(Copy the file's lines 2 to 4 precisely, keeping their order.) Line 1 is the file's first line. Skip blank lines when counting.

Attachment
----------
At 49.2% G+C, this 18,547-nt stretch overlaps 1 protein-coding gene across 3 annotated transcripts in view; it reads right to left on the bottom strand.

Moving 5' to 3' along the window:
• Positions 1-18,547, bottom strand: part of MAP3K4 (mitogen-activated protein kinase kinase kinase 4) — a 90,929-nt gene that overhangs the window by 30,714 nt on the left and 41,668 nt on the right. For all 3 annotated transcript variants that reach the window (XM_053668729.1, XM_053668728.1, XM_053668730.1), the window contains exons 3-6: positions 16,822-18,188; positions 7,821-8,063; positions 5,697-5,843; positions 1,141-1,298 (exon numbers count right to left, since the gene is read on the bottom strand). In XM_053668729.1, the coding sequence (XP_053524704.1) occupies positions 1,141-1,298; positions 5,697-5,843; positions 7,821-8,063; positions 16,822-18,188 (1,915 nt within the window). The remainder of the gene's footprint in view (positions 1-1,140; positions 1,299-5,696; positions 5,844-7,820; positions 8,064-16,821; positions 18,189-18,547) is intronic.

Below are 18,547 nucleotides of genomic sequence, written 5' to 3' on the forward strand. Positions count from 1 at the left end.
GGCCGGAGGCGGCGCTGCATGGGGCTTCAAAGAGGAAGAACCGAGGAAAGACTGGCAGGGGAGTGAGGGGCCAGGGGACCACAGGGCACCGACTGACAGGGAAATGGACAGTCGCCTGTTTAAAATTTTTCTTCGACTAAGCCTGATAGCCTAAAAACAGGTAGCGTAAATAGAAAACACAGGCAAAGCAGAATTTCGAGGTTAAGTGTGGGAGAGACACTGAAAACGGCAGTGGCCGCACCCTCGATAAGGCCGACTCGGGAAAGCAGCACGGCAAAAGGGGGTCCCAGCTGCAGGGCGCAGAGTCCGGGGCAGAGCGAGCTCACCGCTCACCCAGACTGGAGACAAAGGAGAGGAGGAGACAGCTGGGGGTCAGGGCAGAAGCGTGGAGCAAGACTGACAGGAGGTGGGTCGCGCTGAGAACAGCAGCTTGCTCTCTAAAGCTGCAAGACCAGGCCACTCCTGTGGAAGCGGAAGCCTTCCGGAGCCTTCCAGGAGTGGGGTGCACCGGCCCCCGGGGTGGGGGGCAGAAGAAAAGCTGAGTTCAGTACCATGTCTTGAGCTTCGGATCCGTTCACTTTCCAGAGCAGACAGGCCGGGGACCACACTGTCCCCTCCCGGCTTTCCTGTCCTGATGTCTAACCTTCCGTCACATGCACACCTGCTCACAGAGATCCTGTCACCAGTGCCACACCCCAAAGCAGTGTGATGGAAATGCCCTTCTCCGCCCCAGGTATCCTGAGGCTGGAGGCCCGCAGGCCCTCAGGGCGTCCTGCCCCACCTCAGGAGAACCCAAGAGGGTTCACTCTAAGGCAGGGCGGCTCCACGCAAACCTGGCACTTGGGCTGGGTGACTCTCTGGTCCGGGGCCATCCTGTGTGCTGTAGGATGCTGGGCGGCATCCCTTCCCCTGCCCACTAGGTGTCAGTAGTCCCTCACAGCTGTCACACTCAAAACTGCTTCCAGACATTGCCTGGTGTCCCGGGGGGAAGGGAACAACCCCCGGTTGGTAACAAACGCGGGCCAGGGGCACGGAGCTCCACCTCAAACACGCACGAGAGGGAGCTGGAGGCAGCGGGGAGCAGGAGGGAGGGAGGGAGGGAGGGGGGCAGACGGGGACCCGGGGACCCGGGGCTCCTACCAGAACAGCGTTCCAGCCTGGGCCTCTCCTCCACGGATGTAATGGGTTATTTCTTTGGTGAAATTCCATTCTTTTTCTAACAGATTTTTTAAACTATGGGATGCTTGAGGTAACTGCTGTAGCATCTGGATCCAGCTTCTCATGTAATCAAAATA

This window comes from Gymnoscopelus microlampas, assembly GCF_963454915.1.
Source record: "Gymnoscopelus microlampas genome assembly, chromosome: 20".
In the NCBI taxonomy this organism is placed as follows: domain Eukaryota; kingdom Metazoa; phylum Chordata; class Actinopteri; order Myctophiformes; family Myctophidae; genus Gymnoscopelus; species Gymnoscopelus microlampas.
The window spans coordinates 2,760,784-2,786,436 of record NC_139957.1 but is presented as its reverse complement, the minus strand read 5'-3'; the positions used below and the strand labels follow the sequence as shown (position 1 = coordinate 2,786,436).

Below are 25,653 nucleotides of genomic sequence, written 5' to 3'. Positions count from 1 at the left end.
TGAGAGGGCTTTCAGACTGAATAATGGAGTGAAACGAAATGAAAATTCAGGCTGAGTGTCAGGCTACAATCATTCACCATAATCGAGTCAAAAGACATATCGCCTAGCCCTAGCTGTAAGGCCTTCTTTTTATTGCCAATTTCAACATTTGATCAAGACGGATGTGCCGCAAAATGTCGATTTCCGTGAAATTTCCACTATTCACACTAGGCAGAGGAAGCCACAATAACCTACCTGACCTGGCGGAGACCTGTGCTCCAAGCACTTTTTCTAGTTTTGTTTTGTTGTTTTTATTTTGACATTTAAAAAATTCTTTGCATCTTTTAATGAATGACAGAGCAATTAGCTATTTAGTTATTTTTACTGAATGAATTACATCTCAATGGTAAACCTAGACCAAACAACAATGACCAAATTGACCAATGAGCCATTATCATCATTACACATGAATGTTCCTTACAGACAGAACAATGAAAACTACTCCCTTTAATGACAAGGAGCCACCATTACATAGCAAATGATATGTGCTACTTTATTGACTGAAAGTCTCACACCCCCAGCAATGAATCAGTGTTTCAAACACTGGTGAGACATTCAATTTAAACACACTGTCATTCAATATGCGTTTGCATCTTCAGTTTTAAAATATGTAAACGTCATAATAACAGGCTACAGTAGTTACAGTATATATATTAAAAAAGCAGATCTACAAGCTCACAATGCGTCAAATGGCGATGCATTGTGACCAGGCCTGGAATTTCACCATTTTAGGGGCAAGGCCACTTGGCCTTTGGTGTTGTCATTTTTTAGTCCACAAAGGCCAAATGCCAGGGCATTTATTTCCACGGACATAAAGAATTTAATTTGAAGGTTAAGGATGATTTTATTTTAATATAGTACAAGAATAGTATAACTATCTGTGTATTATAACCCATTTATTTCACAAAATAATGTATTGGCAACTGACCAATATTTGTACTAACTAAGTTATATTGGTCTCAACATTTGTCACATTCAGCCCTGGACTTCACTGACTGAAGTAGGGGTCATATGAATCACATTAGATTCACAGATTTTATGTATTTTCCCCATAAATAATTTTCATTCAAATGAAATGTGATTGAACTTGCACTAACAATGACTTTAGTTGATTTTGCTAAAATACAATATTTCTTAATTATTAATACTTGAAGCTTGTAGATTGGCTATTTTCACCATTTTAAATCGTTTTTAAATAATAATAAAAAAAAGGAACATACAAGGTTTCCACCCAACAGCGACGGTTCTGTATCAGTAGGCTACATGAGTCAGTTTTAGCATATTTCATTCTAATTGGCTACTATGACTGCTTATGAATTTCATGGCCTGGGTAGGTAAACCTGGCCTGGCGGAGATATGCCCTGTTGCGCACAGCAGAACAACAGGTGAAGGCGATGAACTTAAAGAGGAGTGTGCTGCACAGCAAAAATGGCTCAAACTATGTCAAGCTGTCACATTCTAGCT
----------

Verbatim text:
Moving 5' to 3' along the window:
• Positions 1-18,547, bottom strand: part of MAP3K4 (mitogen-activated protein kinase kinase kinase 4) — a 90,929-nt gene that overhangs the window by 30,714 nt on the left and 41,668 nt on the right. For all 3 annotated transcript variants that reach the window (XM_053668729.1, XM_053668728.1, XM_053668730.1), the window contains exons 3-6: positions 16,822-18,188; positions 7,821-8,063; positions 5,697-5,843; positions 1,141-1,298 (exon numbers count right to left, since the gene is read on the bottom strand). In XM_053668729.1, the coding sequence (XP_053524704.1) occupies positions 1,141-1,298; positions 5,697-5,843; positions 7,821-8,063; positions 16,822-18,188 (1,915 nt within the window). The remainder of the gene's footprint in view (positions 1-1,140; positions 1,299-5,696; positions 5,844-7,820; positions 8,064-16,821; positions 18,189-18,547) is intronic.

Below are 18,547 nucleotides of genomic sequence, written 5' to 3' on the forward strand. Positions count from 1 at the left end.